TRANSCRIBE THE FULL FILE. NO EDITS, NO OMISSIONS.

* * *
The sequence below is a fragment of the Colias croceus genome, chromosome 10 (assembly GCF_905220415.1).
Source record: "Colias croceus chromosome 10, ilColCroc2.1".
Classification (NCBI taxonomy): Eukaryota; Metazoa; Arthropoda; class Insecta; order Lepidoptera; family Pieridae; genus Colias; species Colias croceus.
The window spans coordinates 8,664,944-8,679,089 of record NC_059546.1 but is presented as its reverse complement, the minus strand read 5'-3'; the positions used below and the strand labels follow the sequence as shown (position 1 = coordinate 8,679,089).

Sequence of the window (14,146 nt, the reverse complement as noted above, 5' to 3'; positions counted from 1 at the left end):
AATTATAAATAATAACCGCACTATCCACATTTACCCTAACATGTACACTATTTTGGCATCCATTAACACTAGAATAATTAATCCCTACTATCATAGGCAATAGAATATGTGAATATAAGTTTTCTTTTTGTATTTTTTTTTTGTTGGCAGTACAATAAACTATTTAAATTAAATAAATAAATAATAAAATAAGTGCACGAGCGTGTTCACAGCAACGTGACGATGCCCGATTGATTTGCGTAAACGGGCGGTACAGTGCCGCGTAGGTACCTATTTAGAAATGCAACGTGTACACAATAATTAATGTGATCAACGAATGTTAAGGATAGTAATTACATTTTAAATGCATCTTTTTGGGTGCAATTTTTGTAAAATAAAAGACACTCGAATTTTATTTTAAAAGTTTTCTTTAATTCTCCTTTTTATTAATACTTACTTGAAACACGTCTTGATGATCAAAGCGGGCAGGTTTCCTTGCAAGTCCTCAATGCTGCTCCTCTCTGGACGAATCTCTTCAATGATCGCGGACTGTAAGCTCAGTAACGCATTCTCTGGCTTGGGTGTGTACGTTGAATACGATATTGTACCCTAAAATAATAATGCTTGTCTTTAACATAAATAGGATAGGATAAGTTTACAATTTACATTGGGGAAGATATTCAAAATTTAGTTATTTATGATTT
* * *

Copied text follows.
The sequence below is a fragment of the Colias croceus genome, chromosome 10 (assembly GCF_905220415.1).
Source record: "Colias croceus chromosome 10, ilColCroc2.1".
Classification (NCBI taxonomy): Eukaryota; Metazoa; Arthropoda; class Insecta; order Lepidoptera; family Pieridae; genus Colias; species Colias croceus.
The window spans coordinates 8,664,944-8,679,089 of record NC_059546.1 but is presented as its reverse complement, the minus strand read 5'-3'; the positions used below and the strand labels follow the sequence as shown (position 1 = coordinate 8,679,089).

Sequence of the window (14,146 nt, the reverse complement as noted above, 5' to 3'; positions counted from 1 at the left end):
AATTATAAATAATAACCGCACTATCCACATTTACCCTAACATGTACACTATTTTGGCATCCATTAACACTAGAATAATTAATCCCTACTATCATAGGCAATAGAATATGTGAATATAAGTTTTCTTTTTGTATTTTTTTTTTGTTGGCAGTACAATAAACTATTTAAATTAAATAAATAAATAATAAAATAAGTGCACGAGCGTGTTCACAGCAACGTGACGATGCCCGATTGATTTGCGTAAACGGGCGGTACAGTGCCGCGTAGGTACCTATTTAGAAATGCAACGTGTACACAATAATTAATGTGATCAACGAATGTTAAGGATAGTAATTACATTTTAAATGCATCTTTTTGGGTGCAATTTTTGTAAAATAAAAGACACTCGAATTTTATTTTAAAAGTTTTCTTTAATTCTCCTTTTTATTAATACTTACTTGAAACACGTCTTGATGATCAAAGCGGGCAGGTTTCCTTGCAAGTCCTCAATGCTGCTCCTCTCTGGACGAATCTCTTCAATGATCGCGGACTGTAAGCTCAGTAACGCATTCTCTGGCTTGGGTGTGTACGTTGAATACGATATTGTACCCTAAAATAATAATGCTTGTCTTTAACATAAATAGGATAGGATAAGTTTACAATTTACATTGGGGAAGATATTCAAAATTTAGTTATTTATGATTT